For that, Montrealers can thank the bilingual foresight of the MRHA’s two biggest healthcare organizations, the McGill University Health Centre (MUHC) and the Centre hospitalier de l’université de Montréal (CHUM).

“Back in 2003, McGill and the CHUM – even though one served an English community and the other a French community – the two of them decided to form a partnership and find a common electronic health record system,” says Mr. Louis Coté, the MRHA’s multi-hatted director of human resources, information, planning and legal affairs.

“The MRHA was also part of that partnership since our information technology centre operates out of McGill. So we had an option in our agreement – if the system the MUHC and the CHUM chose functioned well, we could extend it to our other MRHA outlets on the island of Montreal. And we knew that if it did work well, we could replicate and implement the system at a great cost-saving since the two founding partners were going to make it work in both languages from the outset.”

Having seen how well Oacis soon did work for both MUHC and CHUM, Coté and the MRHA exercised their option and negotiated a contract with Telus in 2006 for Oacis’s wider distribution beginning in 2007, upgrading it again in May this year.

As Coté further explains, the additional $31.5 million added this year brings MRHA’s total deal with Telus to about $70 million and will pay for a quicker turnkey implementation of its three major elements: an unlimited Oacis license extendible to all MRHA providers, the building of any Oacis interfaces they will need, and the digitizing of all their paper records.

The Oacis solution they will receive includes a clinical information application that is fed by a document imaging system which digitizes documents and integrates the electronic results into a “Unified Patient Record”.

So far, eight hospitals including MUHC and CHUM already have the document imaging system up and digitizing away.

According to Telus Health, “This solution enables the complete unification of health records within departments or whole facilities, without the risks or high costs generally associated with the replacement of existing IT infrastructure. The solution will be overlaid on top of technology currently deployed, in order to preserve existing data and investments already made within the healthcare delivery organizations.”

Coté says Telus Health’s quickened extension of Oacis to all 138 sites, including 89 hospitals, should be complete within four years, making it one of the first health regions in North America to have a full continuum-of-care EHR.

And he expects the effort will be well received.

Telus Health officials report that the Oacis unified patient record has proven particularly popular with its first users at MUHC and CHUM because it gives clinicians “ a 360-degree view of their patients’ health status and history” – making for better informed decisions and improved patient outcomes.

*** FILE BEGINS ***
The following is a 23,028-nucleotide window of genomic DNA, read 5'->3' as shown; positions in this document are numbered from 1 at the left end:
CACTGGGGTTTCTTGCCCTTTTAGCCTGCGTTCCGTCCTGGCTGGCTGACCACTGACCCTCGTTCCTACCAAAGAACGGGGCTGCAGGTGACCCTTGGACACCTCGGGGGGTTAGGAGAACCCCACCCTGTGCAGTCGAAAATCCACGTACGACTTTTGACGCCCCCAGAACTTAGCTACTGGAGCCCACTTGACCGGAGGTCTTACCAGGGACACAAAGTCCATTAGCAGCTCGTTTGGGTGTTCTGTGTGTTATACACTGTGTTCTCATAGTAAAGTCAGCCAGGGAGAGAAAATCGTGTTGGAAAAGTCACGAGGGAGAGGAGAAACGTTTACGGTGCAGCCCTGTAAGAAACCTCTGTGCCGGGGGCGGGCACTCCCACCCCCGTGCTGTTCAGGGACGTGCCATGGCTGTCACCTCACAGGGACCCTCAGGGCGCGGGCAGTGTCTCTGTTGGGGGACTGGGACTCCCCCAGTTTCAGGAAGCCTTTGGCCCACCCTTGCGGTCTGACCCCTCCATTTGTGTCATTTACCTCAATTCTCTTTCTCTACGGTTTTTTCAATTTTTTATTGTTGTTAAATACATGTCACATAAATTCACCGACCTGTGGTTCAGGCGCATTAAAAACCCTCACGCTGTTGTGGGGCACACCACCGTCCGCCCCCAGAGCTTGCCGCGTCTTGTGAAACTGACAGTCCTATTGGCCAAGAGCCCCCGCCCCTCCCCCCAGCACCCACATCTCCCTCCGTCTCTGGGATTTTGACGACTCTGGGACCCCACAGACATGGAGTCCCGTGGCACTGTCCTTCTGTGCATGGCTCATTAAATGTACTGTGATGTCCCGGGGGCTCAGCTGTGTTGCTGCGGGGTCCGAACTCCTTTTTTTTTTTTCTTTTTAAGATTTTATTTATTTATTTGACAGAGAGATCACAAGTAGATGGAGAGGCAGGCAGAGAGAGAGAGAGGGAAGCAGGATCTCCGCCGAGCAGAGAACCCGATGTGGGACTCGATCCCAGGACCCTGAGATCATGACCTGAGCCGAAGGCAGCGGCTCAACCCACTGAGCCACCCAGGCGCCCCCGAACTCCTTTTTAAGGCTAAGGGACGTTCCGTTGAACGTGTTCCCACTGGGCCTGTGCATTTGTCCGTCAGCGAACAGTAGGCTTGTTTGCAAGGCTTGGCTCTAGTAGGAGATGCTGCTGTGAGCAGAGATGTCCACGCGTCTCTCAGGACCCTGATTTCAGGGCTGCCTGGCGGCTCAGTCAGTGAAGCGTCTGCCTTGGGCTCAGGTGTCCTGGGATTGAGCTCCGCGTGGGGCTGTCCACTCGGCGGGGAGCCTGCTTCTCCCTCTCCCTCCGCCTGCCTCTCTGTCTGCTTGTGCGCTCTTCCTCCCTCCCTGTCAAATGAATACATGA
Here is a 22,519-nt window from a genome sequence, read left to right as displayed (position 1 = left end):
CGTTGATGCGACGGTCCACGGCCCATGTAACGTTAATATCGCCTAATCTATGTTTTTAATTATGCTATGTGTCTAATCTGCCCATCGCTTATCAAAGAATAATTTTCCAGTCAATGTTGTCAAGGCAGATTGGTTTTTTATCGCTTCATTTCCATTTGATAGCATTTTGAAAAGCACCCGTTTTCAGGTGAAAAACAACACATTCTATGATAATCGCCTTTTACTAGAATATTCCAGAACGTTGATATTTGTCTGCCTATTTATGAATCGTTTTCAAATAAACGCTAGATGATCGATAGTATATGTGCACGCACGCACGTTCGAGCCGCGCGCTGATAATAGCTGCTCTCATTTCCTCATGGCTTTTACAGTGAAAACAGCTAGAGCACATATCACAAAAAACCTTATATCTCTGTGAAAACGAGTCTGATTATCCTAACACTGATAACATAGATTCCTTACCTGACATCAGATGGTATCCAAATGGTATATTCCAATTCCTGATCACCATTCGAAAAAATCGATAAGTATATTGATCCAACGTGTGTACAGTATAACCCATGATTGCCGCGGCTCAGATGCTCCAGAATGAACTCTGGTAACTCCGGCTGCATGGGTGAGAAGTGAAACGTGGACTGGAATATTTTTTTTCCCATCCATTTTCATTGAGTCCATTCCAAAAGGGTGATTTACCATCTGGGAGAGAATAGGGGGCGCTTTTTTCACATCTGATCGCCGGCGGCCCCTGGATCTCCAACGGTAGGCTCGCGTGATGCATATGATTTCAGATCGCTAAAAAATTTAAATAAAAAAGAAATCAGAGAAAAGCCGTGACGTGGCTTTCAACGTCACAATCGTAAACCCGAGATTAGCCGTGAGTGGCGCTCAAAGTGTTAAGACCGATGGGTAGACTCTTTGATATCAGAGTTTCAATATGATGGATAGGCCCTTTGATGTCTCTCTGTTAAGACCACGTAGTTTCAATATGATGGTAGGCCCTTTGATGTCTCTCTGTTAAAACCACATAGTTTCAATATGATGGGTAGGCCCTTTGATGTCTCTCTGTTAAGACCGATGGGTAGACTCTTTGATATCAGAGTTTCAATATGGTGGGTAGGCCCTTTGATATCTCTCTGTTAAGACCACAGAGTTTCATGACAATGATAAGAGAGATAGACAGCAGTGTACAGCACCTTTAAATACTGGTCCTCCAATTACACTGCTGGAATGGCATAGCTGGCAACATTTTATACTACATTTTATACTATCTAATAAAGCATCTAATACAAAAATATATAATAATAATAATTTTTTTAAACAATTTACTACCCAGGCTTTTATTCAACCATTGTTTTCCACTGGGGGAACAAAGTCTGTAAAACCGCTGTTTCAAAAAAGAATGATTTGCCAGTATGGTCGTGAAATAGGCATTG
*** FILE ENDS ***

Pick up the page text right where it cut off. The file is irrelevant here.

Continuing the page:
Though no Canada Health Infoway money is involved in the massive MRHA project so far, no doubt that federal organization mandated to implement a Canada-wide EHR is watching with interest – particularly to see how it may help bridge the yawning electronic gap that still exists in most regions of the country between hospital networks and individual doctor’s offices.

According to a spokesperson from Telus Health, when physician offices are ready to join the MRHA network, they will need an Oacis-friendly electronic medical record system (EMR). Consequently, Telus Health is working with Kinlogix Médical Inc. in Quebec City to develop such an EMR.

Whatever EMR for physicians comes out of that development, it will have to be certified by Quebec’s provincial health ministry. But Coté says he then expects help from Infoway, which is facilitating the certifying of EMRs.

Among the major benefits Telus Health sees for both care givers and patients will be “…faster and more reliable access to full patient records and medical history, faster processing and improved service.”

Coté adds that what the MRHA can expect from a fully deployed Oacis-based network is a lower incidence of medical error and a higher level of productivity. “We all face a shortage of doctors, nurses, and technicians, so we need to give them the best technical tools if we are going to get the most out of the people we do have.”

And there are other tools in the works for them, adds Coté. “We expect everyone will have the Oacis viewer by 2013. After that will come an automated nursing plan system, and in conjunction with the Douglas Mental Health University Institute we are developing various modules, including one for patient evaluation. It will be a 10-year trip before we’re fully done, but in those first four years we will have all the main functionality of an EHR installed in all the institutions on the island of Montreal.”